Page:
Friday, 11 April 2014

I was annoyed to discover that the fourth episode of the new BBC comedy “W1A” was the last of the current run

"Yeah, no, okay, cool. What?"
I blame John Cleese and Fawlty Towers. Having created a benchmark for British television comedy back in the 1970s by spending months honing every script to perfection and only doing a total of 12 episodes he seems to have convinced the creators of hip TV comedy series that paucity of product indicates pure comedy gold. But W1A – like its predecessor 2012 – isn’t absolutely out of the top drawer. It is, however, bloody funny (which can’t be said of many British comedy series these days) and cutting off the flow after two measly hours of output – especially coming off the back off a successful earlier series – is irritating, to put it mildly.

For those of you who didn’t catch it, W1A is a mockumentary series which follows Ian Fletcher, the former head of the Olympic Deliverance Commission, as he starts his new job as Head of Values at the BBC. Perhaps it’s because I used to work for the BBC and spent my last two years there working with many lavishly remunerated executives with seemingly meaningless job titles (to come clean, I was called "Head of Enhanced TV Programming" for a while), but I found the series hilarious. All of the main characters are pretty much perfect, including Jason Watkins as Simon Harwood, the deeply creepy Director of Strategic Governance; Sarah Parish as Anna Rampton, the charmless, frozen-faced Head of Output; Hugh Skinner as the fabulously useless intern, Will Humphries (“Yeah, no, okay, cool. What?”); and Rufus Jones as the annoyingly camp little twat of an Entertainment Format Producer, David Wilkes "I'm like, Holly Willoughby, Gary Lineker together. Is that even legal?). I swear I sat in meetings with all of these people at one time or another. (And I too spent hours trying to find a desk in the corporation’s various new, funky, vibrant, office-less environments – I left ten years ago, and nothing seems to have changed.)

If they bring it back, I hope they either fire David Tennant as the narrator – he gets the tone wrong and the writing here is crude – or simply drop this linking device altogether: it feels like it’s had its day.

So, why only four episodes? Having already trialled the format with 2012, they must have known it was going to work (yes, there’s been lots of criticism, but I get the feeling most of that’s directed at the BBC itself rather than the programme). Is it because there’s only one writer? Then draft in more, like the Americans do. Worried it would be too self-referential, what with it being about the BBC and everything? Grow a pair. Scared of running out of material to satirise? There were little side plots (for instance, the issue of the female Newsnight presenter showing too much leg) that could easily have filled an entire episode. Besides, this is the BBC we’re talking about – running out of things to satirise would be impossible. Of course, it could be that Hugh Bonneville’s too busy, what with Downton Abbey and all – but that’s about the only excuse that would hold water.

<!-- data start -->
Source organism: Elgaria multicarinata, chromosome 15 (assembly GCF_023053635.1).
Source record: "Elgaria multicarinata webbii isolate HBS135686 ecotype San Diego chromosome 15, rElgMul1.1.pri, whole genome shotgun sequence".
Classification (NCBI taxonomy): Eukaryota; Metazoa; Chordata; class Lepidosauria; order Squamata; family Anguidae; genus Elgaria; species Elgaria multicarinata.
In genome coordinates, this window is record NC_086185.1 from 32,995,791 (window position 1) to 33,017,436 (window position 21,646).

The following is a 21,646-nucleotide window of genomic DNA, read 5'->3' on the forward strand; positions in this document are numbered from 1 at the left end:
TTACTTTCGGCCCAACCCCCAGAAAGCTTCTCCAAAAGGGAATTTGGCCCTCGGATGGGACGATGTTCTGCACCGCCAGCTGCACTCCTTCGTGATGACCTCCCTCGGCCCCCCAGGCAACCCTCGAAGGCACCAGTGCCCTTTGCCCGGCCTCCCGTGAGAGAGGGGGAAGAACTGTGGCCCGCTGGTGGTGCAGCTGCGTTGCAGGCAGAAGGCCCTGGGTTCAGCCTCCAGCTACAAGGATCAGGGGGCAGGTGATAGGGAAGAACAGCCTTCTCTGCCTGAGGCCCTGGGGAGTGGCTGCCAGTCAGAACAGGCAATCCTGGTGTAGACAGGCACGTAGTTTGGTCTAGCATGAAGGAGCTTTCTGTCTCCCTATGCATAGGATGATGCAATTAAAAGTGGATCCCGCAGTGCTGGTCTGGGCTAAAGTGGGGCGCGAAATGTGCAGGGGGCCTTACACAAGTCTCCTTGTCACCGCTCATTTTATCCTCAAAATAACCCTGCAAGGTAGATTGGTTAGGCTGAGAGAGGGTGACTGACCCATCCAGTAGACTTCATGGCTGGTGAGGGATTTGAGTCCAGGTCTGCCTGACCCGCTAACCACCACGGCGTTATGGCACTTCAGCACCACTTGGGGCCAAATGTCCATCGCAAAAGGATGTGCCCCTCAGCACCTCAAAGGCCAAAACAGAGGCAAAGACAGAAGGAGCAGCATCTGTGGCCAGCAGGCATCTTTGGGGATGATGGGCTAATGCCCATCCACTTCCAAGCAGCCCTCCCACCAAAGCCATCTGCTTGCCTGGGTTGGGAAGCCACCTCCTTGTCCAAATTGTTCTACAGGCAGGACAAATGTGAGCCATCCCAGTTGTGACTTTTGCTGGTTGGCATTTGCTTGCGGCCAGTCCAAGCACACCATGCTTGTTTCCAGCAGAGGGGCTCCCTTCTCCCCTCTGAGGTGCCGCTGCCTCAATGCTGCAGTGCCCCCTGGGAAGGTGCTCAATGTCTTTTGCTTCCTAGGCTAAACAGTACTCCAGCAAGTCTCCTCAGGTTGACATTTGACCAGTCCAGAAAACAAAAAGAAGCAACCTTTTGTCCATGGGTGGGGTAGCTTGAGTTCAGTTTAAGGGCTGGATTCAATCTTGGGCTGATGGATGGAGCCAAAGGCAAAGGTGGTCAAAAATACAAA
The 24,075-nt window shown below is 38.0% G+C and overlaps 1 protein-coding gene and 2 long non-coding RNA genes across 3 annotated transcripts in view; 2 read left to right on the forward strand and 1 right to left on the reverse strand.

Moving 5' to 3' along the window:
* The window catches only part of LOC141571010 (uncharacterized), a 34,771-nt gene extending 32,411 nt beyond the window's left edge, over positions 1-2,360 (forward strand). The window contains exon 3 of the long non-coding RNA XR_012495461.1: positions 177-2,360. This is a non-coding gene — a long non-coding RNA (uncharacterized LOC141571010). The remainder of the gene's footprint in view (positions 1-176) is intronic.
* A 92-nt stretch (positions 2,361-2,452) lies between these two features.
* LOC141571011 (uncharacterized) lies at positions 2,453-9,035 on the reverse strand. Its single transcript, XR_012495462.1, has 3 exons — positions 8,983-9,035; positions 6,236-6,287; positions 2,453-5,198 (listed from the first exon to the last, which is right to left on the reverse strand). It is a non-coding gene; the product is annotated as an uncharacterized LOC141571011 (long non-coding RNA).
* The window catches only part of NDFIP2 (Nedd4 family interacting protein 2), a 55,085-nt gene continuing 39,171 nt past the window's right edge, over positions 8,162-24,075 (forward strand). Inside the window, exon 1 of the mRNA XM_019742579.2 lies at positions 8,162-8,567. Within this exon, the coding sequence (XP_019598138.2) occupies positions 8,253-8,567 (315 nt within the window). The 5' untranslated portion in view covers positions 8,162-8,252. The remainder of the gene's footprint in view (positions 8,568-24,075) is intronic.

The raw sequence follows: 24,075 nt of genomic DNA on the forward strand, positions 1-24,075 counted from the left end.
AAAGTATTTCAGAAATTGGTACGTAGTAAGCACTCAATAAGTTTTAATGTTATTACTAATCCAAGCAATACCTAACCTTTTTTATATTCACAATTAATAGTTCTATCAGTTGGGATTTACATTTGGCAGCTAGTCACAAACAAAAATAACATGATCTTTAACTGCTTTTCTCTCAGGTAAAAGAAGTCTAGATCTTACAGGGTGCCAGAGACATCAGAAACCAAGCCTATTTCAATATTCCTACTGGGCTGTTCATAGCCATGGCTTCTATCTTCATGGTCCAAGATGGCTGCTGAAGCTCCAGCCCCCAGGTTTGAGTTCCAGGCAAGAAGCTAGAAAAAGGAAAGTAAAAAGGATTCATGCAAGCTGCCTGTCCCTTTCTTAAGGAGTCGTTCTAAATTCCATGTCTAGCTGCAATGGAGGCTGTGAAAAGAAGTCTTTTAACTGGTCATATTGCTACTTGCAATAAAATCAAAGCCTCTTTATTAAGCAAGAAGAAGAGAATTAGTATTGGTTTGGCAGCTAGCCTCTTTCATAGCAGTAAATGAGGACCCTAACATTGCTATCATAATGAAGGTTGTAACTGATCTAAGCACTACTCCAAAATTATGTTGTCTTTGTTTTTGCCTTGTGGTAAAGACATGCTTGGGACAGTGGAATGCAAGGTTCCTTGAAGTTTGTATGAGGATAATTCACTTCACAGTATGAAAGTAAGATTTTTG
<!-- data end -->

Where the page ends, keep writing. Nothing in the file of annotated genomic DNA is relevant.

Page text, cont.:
One thing I particularly enjoyed was the way BBC entertainment types invariably referred to presenters by their first names, as if they were close personal friends or talented family members. This practice is universal, and as a former News person, I always found it nauseating – I’m convinced that if BBC staff had been ordered to refer to the likes of Jimmy Savile and Stuart Hall by their surnames a lot of unpleasantness, embarrassment and suffering might have been avoided. (I also enjoyed the way that every meeting contained one or two worried-looking twenty-somethings who never spoke and didn't seem to have any function whatsoever: I met a lot of those.)

Anyway, I’m looking forward to the return of W1A – but I hope it doesn’t turn out to be another niggardly four-episode run. Otherwise, to quote the programme, I’ll feel “as if I’ve been run over by a truck – and not in a good way.”

No comments:

Post a Comment